With the Christmas season finally arriving, everyone has gone into a festive mood. But aside from happiness, the holidays can also bring about a lot of conflicting emotions, like a feeling of overwhelmedness due to the many activities happening simultaneously and even trauma due to unpleasant experiences from previous Christmases. And in the Catholic-dominated Philippines where Christmas is the biggest and most joyous celebration of the year, there’s also that added pressure from societal expectations surrounding the holiday.
With all that happening, your own mental well-being can fall by the wayside, which is why mental health systems Mind You sat down with some of their psychologists to ask for tips on taking care of your mental health during the holiday season.
Make a list and check it twice
“Create your own Christmas agenda to be able to manage time for your family, for your friends, and for yourself. Outlining your boundaries and thinking about what will make you happy this Christmas would help your mental health state,” Mind You senior psychologist Rea Celine Villa shares.
She also advises making time for things you enjoy. It is the season of giving, after all. “Don’t forget to make time to do something you enjoy like watching a film, having coffee with friends, or eating out with family members this Christmas season.”
Create a holiday playlist
According to studies, music releases dopamine in the brain. That’s the so-called feel-good chemical. “Listening to music can reduce tendencies for depression and stress, improve our mood, and help us to sleep better,” Villa says. It’s also a way to get into the holiday spirit!
Go outdoors and get sunlight
After working at your desk all year long, this is the time to get some sunlight in your system. “Getting enough sunlight will help lessen depressive symptoms because of the induced serotonin level we can get from the sun,” says Mind You psychologist Ivana Maron. You can go on a walk or a jog with your pets, and maybe you can go on a picnic with your loved ones. Or if that’s not up your alley, you can just sit by a window with a lot of sun.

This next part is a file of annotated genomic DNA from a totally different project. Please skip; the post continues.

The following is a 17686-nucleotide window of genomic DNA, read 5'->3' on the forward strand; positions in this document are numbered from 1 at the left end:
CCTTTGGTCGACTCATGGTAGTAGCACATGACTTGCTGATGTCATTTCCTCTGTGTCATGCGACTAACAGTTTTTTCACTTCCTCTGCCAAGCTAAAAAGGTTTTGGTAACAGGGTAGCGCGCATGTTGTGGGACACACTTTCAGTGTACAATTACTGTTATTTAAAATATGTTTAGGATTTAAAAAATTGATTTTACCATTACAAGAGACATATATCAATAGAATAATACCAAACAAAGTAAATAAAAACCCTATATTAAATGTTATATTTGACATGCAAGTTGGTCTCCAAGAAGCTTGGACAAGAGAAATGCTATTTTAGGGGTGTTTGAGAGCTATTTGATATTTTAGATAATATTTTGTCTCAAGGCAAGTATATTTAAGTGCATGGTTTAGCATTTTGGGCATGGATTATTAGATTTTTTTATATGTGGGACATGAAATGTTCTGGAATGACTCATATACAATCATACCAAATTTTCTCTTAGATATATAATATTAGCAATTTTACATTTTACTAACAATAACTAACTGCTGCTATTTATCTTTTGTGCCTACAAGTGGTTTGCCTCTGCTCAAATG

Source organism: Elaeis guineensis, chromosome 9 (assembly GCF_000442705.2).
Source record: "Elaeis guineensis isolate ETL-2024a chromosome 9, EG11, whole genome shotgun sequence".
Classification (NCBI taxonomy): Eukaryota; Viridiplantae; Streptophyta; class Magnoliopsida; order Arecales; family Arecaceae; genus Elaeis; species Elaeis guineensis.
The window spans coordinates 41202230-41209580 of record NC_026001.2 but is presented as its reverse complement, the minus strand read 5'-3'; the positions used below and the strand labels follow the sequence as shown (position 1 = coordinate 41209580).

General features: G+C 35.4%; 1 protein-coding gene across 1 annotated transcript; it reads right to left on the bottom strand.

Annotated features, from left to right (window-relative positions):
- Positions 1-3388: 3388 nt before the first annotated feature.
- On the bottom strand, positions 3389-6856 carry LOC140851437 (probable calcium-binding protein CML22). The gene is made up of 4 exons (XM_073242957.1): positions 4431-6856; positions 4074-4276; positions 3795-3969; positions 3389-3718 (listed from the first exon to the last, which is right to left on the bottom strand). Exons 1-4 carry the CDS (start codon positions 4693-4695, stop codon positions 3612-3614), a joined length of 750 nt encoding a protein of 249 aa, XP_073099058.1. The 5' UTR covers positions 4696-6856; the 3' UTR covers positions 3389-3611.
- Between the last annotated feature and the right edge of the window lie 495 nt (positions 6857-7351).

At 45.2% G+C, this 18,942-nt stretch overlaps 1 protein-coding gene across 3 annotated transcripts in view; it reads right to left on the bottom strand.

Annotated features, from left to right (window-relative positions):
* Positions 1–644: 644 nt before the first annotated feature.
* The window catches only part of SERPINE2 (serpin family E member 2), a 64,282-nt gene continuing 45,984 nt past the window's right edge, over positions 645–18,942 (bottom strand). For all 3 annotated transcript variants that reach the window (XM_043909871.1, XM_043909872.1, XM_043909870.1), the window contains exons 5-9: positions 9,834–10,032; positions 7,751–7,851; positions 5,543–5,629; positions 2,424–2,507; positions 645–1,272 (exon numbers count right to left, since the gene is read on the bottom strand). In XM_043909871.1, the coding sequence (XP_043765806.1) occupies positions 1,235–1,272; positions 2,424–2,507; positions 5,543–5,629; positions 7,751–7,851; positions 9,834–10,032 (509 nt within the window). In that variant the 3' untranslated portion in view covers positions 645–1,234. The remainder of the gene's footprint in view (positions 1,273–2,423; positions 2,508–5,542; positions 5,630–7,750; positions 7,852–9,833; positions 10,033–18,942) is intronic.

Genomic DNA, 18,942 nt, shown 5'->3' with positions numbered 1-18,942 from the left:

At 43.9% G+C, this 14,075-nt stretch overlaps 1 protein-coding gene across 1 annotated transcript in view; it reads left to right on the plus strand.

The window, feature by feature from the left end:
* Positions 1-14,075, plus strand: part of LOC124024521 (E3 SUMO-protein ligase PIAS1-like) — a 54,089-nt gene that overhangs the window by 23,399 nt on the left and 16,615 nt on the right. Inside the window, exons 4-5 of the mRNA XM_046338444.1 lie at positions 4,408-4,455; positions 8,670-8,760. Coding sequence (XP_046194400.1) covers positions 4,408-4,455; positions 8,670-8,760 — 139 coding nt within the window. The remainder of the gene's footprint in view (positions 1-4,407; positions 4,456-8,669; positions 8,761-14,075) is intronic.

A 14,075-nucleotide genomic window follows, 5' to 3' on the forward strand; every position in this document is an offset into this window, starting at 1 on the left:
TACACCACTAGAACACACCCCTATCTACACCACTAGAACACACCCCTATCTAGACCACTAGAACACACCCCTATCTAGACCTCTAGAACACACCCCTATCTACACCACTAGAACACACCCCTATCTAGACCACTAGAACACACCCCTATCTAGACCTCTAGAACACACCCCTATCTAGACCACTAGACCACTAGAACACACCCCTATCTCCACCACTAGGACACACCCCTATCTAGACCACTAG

Organize manageable social activities
Maron advises you to do that for both the indoors and the outdoors. “This would be the best time to enjoy the holidays since almost everyone is on vacation, too.”
Some suggested activities she lists are: general cleaning with the family (which can serve as a preparation for New Year, too), having coffee or tea with friends and family members, board games, cooking and baking with the kids, playing with your pets, and simple chit-chatting with the loved ones while watching a movie (this can be virtual too), and so on.
Catch up on sleep
Everyone probably already has this on their to-do list this holiday season, but it doesn’t hurt to include it as a reminder. “This time of the year, it might be a good time to get some more sleep because of the warm and humid ambiance,” suggests Maron. This season is a rare time off for everyone, so you can set aside some time to recharge yourself.
Practice self-soothing techniques
When you find yourself overwhelmed, you can turn to self-soothing techniques that can help calm your mind. According to Mind You psychologist Sarah Macaraeg, you can listen to music (sound), light a scented candle, use your favorite perfume, lotion, or soap (smell), decorate your space (sight), eat your favorite food (taste), or hug a loved one or a pet (touch/activity).
Aside from self-soothing techniques, when you find yourself overwhelmed, you can simply take a step back and establish clear boundaries for yourself. Meeting relatives and friends for the first time in a long while can bring out complex emotions in you, so if you need time for yourself, prioritize yourself and your mental health. Be kind to yourself and recognize your limits.
Manage your expectations
You don’t have to dive back into Christmas parties and socialization like you did before the pandemic. So you should set manageable expectations for yourself and those around you. Manage your time wisely and don’t try to cram too many activities during your holidays.
“Having realistic expectations is also important. We are still in the pandemic, which means we are still unlikely to spend holidays the way we would pre-pandemic, despite having fewer restrictions,” advises Macaraeg. “We practice mindfulness by accepting the situation as is, without judgment, and we participate in the experience we are having in the here and now. Practice gratitude in these moments — no thinking of the past or the future.”